Back in elementary school when I was hand-writing my newspaper The Lewisburg Snoopy Nose, I never dreamed what sort of tools journalists would be using today.

December 06, 2013 | Danny Tyree | Columnists


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Page 37 of 109

Articles by Section - Columnists


On Race, the Left Should Look in the Mirror

Let's be frank; not many people feel comfortable discussing the subject of race.

January 30, 2015 | Joseph Cotto | Columnists


Technology Vs Privacy: Is Your Home No Longer Your Castle?

When I was a lad, I would sprawl on the floor, reading "Dick Tracy" in the Sunday comics and marveling at high-tech police tools such as magnetic air cars and two-way wrist TVs.

January 30, 2015 | Danny Tyree | Columnists


Education is Too Important Not to Leave to the Marketplace

This week, events around the country will highlight the importance of parental control of education as part of National School Choice Week. This year's events should attract more attention than prior years because of the growing rebellion against centralized education sparked by the federal Common Core curriculum.

January 29, 2015 | Ron Paul | Columnists


Millennials Buy into Homeownership

Young Americans continue to put off homeownership, and that isn't good for anyone.

January 29, 2015 | Tom Purcell | Columnists


The New Political Ice Age

Raging Moderate by Will Durst

January 28, 2015 | Will Durst | Columnists


Whatever Happened to Pragmatism?

We complain about a two-party system that's stuck in ideological ditches, but somehow it never occurs to us to embrace pragmatism, the uniquely American philosophy that was created as a reaction to ideological stagnation. Unless Republicans and Democrats getting madder at each other suddenly starts working, maybe it's time to give pragmatism a chance.

January 28, 2015 | Jason Stanford | Columnists


States Should Force Federal Gas Tax Cut

For decades conservatives have advocated scaling back the role of the federal government in transportation, yet the federal gas tax that was supposed to end in 1969 is still hanging around 46 years later. Fortunately, there is a feature of the current law that gives states the the upper hand, and they should seize the opportunity to act.

January 27, 2015 | Phil Kerpen | Columnists


Ted Cruz and Climate Change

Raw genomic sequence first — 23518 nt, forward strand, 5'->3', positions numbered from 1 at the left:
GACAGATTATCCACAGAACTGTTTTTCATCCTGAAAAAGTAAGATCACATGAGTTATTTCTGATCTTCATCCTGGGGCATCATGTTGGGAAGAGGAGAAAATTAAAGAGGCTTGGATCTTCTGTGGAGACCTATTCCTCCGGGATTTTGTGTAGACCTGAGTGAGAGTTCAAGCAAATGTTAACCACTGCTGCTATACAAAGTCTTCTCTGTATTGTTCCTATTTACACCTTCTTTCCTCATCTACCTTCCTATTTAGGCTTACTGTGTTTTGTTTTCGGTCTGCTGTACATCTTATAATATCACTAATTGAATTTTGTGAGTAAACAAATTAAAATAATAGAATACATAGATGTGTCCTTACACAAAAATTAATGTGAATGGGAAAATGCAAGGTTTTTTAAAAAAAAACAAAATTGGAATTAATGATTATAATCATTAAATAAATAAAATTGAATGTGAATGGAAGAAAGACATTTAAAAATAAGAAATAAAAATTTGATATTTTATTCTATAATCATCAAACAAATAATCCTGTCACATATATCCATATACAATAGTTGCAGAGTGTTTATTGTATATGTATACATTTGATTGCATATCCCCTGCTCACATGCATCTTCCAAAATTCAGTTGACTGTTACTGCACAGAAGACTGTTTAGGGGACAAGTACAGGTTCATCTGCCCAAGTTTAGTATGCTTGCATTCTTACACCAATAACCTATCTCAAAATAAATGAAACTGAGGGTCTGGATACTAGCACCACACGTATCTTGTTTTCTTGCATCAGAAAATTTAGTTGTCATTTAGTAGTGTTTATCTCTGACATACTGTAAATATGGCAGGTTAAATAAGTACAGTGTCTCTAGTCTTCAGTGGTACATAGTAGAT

If this is the best liberals can do to disparage Ted Cruz, the Texas Senator has a great chance of being our next President.

January 27, 2015 | Rick Jensen | Columnists


The State of the Bubble Address

I didn't watch the State of the Union address Tuesday night.

January 25, 2015 | Michael Reagan | Columnists


How Neocons Hacked the Conservative Movement

It's no secret that the American conservative movement is bereft of ideas.

January 25, 2015 | Joseph Cotto | Columnists


Why We Need a Better Sense of Humor

Boy, does the world need a better sense of humor right about now.

January 23, 2015 | Tom Purcell | Columnists


The Return of Satire

Decades after being dismissed by George S. Kaufman as a genre that "closes on Saturday night," satire, like the measles and mumps, is making a comeback. And in many quarters, remains the most feared of the three conditions.

January 23, 2015 | Will Durst | Columnists


Is ‘Je suis Charlie’ an Accurate Slogan?

In the wake of the terrorist massacre in Paris, the new battle cry throughout the civilized world is "Je suis Charlie," meaning "I am Charlie." The phrase expresses solidarity for the four cartoonists and 13 others butchered by Islamic terrorists who attacked the satirical newspaper and a kosher market. But, actually, it's clear now that the slogan for this century should be another one: "We are screwed."

January 22, 2015 | Joe Gandelman | Columnists


It's Always About Hitler

Hitler is in the news again, invoked by some ignorant people.

January 22, 2015 | Rick Jensen | Columnists


Adios, Rick Perry

A decade ago, Rick Perry famously signed off an interview with the words, "Adios, mofo." Now, signing off as governor, he told the same reporter, "Adios, my friend." He might be on his way out, but he's leaving behind a cast of characters that promises years of entertainment. The price of oil might be tanking, but stupid will always be Texas' most abundant natural resource.

January 21, 2015 | Jason Stanford | Columnists